This year United Autosports' 23 Audi R8 Ultra has Alain Li from Hong Kong and me accompanied by a Red Bull program driver now working with the Mercedes F1 team, New Zealand's 23 year old Brendon Hartley, born into a committed and experienced racing family.  Brendon left home at 15 to room with John Edwards in Europe - I've raced against John as his Dad since the late-1990s.  Brendon's got the waist of a bucolic Vogue magazine model, the legs of a flamingo, hair like the king heron and the heart of a lion.  He's funny, fast, in fact fantastically fast and Alain and I own him through 7 PM tomorrow night no matter what he thinks of our driving skills.  No one's bothered to teach him how to spell that awful 4 letter F word called FEAR.

Despite living in Milton-on-Keynes or Shakespeare-on-Thames (he told me, but I don't recall but it's not far from Silverstone), he's also brought his entire entourage from New Zealand: brother Nelson and his boyfriend Christian, who works for the government, but is much nicer than any other government employee I've ever met.  Nelson builds race car parts, races on dirt tracks in overpowered cars and wears a T shirt that says he just broke the Mini Bonneville Flats record (not very small flats, but the tiny British car the Germans bought to prove the Brits didn't really win the war) - at 180 mph...not a sign of triple digit IQ potential.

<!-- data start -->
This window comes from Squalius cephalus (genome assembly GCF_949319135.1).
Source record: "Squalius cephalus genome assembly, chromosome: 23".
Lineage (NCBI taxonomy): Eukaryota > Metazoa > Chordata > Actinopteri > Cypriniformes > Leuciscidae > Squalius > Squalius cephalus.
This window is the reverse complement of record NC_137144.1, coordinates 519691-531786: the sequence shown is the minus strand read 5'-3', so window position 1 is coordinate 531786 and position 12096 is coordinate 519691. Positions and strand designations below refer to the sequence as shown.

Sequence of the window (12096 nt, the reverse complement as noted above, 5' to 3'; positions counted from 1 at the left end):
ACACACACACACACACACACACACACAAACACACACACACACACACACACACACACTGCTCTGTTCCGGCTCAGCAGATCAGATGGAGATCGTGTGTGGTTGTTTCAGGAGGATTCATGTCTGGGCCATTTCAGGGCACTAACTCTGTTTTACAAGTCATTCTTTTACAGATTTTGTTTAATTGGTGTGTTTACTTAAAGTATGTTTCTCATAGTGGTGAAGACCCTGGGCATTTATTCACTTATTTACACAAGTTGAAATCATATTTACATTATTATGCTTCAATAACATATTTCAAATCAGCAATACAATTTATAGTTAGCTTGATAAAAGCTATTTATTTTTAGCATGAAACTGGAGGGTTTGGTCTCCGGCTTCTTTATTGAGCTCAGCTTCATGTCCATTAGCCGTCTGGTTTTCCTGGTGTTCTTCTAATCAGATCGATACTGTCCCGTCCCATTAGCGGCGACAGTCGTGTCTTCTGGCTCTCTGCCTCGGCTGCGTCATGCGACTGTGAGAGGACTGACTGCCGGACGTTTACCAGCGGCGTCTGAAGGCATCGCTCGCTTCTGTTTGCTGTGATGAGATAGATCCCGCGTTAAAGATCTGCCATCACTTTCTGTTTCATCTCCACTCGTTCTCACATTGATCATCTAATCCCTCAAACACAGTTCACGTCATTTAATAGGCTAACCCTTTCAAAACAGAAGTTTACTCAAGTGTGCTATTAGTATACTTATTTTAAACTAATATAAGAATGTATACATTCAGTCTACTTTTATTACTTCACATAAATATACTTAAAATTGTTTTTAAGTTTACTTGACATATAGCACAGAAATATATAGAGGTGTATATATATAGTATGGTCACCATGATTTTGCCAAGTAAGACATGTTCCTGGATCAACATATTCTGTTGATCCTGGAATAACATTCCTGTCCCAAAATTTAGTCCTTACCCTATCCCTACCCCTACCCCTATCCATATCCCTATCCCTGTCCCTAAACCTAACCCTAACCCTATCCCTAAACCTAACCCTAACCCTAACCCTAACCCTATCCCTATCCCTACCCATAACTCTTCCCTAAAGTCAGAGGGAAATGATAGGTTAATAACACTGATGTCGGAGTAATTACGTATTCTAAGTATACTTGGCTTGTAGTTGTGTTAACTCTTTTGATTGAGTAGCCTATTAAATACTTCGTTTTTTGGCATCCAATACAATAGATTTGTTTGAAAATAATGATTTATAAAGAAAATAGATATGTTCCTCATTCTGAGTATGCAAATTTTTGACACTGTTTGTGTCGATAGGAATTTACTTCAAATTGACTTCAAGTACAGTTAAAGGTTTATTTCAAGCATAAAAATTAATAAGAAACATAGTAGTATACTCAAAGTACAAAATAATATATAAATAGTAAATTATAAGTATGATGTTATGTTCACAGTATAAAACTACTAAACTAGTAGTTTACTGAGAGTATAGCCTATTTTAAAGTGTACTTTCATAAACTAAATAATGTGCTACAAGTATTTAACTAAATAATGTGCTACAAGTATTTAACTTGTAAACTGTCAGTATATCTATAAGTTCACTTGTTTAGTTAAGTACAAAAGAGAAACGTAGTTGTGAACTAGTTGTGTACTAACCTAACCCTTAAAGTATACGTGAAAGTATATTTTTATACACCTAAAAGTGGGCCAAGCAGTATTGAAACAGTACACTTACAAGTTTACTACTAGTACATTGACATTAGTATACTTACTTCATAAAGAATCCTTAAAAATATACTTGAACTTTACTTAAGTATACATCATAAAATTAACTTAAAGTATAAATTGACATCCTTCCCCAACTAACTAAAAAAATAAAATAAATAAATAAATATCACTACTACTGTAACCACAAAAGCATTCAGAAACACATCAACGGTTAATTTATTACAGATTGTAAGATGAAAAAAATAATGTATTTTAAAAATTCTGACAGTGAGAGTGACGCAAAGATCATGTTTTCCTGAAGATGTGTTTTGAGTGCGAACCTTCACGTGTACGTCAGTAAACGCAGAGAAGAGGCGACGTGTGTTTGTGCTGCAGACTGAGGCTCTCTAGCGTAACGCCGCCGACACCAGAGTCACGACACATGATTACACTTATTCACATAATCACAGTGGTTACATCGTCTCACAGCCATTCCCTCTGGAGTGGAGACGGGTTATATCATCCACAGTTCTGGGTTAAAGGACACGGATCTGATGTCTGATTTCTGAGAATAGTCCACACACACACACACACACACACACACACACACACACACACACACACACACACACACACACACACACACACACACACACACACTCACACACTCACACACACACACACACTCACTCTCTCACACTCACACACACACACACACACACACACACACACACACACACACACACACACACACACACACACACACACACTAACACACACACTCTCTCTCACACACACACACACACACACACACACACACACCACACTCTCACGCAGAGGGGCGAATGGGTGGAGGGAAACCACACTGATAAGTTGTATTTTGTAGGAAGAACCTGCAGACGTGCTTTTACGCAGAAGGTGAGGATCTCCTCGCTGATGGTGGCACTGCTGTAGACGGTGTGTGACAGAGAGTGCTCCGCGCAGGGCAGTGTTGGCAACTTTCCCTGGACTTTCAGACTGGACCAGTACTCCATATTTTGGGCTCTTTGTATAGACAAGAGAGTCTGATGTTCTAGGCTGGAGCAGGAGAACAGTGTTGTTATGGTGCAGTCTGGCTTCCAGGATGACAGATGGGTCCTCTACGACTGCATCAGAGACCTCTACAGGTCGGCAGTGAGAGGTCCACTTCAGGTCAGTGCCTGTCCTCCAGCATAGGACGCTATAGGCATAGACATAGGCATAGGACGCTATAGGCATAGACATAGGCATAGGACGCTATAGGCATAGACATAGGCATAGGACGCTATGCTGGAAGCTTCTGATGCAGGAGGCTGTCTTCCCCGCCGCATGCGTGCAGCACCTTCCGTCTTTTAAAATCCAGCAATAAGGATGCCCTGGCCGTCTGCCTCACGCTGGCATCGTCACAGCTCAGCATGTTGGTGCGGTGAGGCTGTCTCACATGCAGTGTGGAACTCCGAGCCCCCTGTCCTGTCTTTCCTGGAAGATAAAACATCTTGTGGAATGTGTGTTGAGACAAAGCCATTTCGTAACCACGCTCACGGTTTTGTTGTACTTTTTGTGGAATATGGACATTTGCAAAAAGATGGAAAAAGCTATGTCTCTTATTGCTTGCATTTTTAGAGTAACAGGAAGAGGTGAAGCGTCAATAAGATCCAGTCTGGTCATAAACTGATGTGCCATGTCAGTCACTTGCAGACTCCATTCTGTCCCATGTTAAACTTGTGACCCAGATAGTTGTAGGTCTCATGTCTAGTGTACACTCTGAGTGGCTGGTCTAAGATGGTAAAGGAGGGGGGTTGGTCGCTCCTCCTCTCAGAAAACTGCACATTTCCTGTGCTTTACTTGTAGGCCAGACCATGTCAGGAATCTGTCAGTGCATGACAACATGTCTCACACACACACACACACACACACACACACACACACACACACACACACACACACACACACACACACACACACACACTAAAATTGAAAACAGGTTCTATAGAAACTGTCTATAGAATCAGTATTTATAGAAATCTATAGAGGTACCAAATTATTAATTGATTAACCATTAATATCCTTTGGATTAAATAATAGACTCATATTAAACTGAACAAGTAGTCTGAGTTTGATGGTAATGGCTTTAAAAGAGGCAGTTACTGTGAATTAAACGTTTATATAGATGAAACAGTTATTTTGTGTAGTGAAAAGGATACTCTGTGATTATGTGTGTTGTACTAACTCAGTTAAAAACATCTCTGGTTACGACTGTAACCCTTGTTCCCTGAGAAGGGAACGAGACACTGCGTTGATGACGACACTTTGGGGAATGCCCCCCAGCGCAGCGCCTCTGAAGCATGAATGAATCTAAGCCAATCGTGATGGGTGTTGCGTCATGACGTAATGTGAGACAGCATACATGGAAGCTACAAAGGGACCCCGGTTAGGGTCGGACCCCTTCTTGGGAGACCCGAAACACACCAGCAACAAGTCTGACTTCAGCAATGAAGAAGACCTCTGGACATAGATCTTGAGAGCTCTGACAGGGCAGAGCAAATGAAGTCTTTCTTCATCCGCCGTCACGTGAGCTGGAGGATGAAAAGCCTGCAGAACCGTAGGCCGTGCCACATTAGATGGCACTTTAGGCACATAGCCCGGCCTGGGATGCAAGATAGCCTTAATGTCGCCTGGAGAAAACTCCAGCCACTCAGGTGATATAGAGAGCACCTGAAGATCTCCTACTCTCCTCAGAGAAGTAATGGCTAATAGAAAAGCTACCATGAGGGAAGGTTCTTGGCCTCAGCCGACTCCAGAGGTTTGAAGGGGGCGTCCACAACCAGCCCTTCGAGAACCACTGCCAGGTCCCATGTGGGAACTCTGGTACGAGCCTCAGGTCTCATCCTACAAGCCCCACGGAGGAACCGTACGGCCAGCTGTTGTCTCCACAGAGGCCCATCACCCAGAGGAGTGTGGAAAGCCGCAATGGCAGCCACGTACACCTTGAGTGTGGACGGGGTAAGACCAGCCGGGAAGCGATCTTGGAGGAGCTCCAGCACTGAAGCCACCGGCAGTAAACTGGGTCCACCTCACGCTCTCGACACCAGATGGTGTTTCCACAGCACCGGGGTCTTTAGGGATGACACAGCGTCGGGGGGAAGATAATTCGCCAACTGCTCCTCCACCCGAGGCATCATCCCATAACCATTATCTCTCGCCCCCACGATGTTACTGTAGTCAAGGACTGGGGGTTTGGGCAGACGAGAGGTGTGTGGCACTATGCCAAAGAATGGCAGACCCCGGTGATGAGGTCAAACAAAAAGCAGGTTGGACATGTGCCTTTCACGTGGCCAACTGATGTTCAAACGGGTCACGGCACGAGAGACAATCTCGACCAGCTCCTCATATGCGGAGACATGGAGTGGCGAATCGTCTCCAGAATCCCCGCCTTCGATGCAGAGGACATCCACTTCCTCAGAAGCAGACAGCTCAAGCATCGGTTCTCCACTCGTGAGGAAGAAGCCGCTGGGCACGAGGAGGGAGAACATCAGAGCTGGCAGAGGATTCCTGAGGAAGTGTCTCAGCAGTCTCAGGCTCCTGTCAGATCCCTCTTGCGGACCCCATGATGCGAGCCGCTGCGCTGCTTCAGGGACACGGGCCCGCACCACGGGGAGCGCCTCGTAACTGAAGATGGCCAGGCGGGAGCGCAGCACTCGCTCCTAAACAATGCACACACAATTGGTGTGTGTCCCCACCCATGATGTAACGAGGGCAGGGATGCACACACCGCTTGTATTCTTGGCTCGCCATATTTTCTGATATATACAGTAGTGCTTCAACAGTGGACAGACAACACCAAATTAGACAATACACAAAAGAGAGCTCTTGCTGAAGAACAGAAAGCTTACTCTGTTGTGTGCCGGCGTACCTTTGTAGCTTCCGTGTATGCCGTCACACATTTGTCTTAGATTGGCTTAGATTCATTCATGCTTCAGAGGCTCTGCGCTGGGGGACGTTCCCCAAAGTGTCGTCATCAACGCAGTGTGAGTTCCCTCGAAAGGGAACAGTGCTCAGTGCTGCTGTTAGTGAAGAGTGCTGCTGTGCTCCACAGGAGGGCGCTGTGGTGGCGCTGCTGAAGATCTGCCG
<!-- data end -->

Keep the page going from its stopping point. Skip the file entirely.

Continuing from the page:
Friday provided 3 fifty minute practice stints, which Flower dedicated to one driver at a time.  Each of us had a new set of tires, but had to live through a red flag event (severe crash) in our stints, forcing a break in the laps.  I was sent out first and drove like a bozo who'd never seen the track before.  The traffic was horrendous and I was worse, but by the end of the stint had found a very low 2 minute 16 second lap....about the same as last year's practice stint.  Not good.  "Low" and "2 minute 16 seconds" are not phrases often found in the legendary Bathurst History Book of Racing Heroes.  Not to be outdone, Alain went out next and got equally rattled, but trounced me by two-tenths with a 15.9.  To add to the embarrassment, the team wouldn't bend and allowed Brendon to go out for his first drive ever in a GT car and his first lap ever at Bathurst.  Say no more.  Squeezed a bloody 14.8 lap into the books, truly amazing in traffic and given he was still working like a blind kid at a Rubik's cube competition.